The overwhelming majority of British politicians want you to believe this lie because politics in Britain, as in most Western countries, is a passive activity – indeed, it is now a spectator activity also. Politics would become an active procedure if your vote mattered: if you felt that, by casting a vote, your activity was relevant and meaningful. But it is not, for several reasons. The main reason is that, in a first-past-the-post electoral system, any vote cast in a safe seat for any of the political parties is meaningless, with the exception of votes cast for the ruling party where the voter genuinely wants that party to win. Only in marginal seats – the minority in Britain – does voting have any general human meaning, since in those seats there is a direct connection between the act of voting and the outcome. The majority of people in Britain are disenfranchised by this archaic and ludicrous system.
The second main reason your vote is not meaningful is that we are organised on the national scale, as we shall be for the foreseeable future. This means we operate a partial democracy. We individuals do not vote actively and democratically – we elect our rulers, then sit back to await events. This system automatically halts any chance of politics being relevant to individuals in communities, and, at least as important, meaningful to them.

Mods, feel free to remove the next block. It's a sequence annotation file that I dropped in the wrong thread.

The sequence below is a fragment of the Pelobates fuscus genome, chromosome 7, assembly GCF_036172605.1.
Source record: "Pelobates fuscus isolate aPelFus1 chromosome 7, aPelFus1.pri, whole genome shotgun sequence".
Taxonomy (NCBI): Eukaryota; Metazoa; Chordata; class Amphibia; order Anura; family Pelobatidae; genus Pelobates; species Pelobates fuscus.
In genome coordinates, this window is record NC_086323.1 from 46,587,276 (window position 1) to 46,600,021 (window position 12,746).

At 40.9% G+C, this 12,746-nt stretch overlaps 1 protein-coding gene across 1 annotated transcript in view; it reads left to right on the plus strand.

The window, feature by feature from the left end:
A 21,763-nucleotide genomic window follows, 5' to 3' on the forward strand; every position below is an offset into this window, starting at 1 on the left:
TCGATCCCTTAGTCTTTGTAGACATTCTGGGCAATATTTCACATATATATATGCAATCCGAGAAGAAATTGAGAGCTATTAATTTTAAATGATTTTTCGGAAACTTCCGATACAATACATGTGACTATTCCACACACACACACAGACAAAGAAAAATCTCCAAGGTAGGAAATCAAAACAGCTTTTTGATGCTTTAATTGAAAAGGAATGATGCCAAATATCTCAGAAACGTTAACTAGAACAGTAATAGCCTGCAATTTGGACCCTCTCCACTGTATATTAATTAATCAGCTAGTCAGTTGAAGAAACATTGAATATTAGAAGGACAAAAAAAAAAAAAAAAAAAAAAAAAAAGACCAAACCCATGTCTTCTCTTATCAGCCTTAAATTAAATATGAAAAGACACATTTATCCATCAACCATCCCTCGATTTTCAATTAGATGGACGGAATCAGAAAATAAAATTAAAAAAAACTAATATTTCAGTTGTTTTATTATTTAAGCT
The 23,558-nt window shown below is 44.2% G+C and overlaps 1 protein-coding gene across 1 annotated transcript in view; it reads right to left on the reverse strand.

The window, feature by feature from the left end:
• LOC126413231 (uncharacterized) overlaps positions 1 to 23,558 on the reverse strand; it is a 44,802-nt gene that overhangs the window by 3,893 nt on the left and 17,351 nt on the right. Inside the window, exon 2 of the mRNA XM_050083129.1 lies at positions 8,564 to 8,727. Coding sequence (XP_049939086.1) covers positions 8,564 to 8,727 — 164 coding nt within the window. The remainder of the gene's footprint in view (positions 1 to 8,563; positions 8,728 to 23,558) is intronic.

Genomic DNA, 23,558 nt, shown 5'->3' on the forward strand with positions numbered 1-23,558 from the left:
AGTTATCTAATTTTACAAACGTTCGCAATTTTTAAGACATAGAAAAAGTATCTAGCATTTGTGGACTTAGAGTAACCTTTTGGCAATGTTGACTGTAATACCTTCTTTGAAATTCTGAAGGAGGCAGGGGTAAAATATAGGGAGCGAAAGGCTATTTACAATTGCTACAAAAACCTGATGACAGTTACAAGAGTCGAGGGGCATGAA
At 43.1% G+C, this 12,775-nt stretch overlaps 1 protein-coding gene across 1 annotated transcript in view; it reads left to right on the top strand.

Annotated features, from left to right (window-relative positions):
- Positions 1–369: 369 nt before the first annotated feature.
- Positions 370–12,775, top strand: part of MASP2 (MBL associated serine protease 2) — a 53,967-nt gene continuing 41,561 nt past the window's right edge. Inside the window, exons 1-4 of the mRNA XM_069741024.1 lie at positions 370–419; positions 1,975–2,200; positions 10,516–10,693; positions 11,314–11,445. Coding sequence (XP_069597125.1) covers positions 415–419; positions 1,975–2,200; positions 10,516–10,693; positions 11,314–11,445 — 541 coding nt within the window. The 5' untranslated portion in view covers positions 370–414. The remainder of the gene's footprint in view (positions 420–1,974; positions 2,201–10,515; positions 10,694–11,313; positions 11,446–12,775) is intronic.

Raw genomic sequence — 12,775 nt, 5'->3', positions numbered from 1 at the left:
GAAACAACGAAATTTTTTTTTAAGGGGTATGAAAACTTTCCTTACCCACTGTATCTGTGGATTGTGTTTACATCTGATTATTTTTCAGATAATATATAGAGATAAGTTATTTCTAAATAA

To quote Erich Fromm: “Democracy can resist the authoritarian threat if it is transformed from a passive democracy into an active democracy – in which the affairs of the community are as close and as important to the individual citizens as their private affairs or, better, in which the well-being of the community becomes each citizen’s private concern. By participating in the community, people find life becomes more interesting and stimulating. Indeed, a true political democracy can be defined as one in which life is just that, interesting.”
In other words, the media-spread lie that somehow a “national voice” is being expressed in a British general election is nothing but delusion. There is no such thing as a national voice in a country of 60 million people: the idea is utter fantasy, designed in the main to divert attention from the paralysing lack of activity inherent in the current system. A national voice could only be heard by some sort of abstract national entity. But there is no such thing. We are human beings. We are small, and we live in communities. Voter apathy exists in the main because of the lack of meaningful connection between voting and politics as it is done in Britain.